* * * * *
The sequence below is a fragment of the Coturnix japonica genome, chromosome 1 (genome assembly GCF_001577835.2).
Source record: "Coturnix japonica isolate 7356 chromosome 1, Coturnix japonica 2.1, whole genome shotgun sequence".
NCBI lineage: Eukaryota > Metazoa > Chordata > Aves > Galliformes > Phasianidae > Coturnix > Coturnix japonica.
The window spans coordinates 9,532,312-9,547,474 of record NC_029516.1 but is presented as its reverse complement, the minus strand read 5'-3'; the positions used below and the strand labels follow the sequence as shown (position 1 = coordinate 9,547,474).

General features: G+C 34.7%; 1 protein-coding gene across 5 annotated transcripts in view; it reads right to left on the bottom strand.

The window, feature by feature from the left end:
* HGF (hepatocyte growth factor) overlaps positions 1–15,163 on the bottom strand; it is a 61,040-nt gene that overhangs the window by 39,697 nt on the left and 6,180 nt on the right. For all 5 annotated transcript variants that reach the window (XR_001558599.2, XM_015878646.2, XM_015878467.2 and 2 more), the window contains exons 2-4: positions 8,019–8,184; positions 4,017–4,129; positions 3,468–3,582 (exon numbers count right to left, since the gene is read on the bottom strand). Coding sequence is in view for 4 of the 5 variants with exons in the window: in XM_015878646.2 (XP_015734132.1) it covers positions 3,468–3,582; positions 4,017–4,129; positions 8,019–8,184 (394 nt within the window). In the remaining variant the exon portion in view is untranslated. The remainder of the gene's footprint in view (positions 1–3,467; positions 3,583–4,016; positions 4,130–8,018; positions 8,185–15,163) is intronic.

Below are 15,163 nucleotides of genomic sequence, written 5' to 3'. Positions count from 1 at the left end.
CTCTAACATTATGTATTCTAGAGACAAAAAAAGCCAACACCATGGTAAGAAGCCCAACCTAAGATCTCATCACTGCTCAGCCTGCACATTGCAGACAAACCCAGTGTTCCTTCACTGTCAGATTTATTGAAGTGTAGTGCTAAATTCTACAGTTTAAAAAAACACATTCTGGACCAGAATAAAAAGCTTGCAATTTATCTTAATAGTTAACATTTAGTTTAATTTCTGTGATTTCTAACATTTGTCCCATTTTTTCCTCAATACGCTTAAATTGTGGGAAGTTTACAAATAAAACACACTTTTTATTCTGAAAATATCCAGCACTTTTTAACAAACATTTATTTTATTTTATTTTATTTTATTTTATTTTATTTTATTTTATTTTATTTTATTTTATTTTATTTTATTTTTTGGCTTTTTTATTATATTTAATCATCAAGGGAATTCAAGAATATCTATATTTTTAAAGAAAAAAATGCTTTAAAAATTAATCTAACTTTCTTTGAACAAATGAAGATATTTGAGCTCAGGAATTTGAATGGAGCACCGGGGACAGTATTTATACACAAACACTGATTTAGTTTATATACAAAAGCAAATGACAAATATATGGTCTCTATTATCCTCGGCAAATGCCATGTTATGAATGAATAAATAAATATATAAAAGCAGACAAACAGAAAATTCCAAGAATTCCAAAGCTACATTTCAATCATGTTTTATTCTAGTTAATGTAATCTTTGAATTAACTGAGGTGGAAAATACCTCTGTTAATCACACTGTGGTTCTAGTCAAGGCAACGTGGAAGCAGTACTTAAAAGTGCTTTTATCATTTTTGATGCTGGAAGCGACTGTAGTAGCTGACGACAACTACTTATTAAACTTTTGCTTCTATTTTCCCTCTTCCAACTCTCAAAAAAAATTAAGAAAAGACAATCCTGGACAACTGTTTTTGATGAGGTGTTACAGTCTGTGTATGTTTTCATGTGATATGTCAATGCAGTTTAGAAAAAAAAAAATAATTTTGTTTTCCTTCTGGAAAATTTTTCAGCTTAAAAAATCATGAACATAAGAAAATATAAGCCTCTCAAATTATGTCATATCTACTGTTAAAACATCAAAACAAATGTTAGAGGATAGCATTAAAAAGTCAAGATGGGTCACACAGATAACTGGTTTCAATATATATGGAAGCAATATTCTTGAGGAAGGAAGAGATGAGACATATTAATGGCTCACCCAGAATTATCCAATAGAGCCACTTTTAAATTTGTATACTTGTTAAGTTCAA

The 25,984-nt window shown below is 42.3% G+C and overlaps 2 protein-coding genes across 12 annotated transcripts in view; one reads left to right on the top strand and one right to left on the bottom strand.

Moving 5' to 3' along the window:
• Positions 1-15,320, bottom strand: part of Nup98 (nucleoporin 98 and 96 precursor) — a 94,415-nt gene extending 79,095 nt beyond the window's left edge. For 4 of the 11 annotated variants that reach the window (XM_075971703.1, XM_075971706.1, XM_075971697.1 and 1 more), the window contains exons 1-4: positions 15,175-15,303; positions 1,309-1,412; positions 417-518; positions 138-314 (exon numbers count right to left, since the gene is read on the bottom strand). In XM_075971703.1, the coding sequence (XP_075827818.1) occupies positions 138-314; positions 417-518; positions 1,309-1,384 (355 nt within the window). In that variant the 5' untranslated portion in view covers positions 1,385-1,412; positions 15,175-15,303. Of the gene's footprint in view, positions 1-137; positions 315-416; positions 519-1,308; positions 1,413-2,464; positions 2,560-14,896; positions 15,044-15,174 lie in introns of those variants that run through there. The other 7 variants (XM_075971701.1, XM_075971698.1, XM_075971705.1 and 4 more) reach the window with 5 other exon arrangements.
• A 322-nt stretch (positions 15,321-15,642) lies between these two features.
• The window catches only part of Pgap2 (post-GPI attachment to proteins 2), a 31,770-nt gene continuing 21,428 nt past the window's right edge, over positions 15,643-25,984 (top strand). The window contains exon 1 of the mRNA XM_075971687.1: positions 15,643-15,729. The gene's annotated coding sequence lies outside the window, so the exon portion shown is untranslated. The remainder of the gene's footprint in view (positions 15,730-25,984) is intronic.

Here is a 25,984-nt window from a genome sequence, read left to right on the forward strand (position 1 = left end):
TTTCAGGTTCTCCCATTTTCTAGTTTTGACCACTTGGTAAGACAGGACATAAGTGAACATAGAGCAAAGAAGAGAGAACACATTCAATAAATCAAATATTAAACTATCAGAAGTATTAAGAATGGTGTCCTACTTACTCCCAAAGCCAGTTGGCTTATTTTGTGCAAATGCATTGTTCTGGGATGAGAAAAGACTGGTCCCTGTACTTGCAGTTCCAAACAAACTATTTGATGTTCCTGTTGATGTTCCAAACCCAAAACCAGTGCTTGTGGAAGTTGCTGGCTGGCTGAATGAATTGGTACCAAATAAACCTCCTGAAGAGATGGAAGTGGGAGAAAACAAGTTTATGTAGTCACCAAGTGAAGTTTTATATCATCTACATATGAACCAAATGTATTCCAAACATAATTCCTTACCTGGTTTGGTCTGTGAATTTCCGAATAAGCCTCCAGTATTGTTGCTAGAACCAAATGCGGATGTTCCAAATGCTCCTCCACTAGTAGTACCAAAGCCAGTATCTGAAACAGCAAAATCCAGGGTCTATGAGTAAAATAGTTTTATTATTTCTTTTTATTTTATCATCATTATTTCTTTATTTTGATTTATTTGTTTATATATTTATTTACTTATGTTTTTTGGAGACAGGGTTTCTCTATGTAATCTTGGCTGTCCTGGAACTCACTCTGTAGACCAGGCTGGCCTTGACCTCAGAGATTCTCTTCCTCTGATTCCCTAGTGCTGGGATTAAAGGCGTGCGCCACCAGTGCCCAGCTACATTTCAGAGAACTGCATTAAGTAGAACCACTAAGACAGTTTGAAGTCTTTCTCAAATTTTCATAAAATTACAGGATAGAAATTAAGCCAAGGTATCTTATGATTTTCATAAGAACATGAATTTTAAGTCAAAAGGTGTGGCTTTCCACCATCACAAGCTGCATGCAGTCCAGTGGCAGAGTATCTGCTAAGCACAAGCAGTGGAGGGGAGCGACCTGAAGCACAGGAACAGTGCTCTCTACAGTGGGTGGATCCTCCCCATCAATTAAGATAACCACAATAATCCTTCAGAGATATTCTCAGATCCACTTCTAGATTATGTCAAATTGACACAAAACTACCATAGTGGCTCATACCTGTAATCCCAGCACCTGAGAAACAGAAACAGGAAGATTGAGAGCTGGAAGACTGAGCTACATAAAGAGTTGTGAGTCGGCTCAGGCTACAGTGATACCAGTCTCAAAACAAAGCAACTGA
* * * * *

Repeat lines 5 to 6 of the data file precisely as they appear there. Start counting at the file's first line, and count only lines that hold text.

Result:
General features: G+C 34.7%; 1 protein-coding gene across 5 annotated transcripts in view; it reads right to left on the bottom strand.

The window, feature by feature from the left end: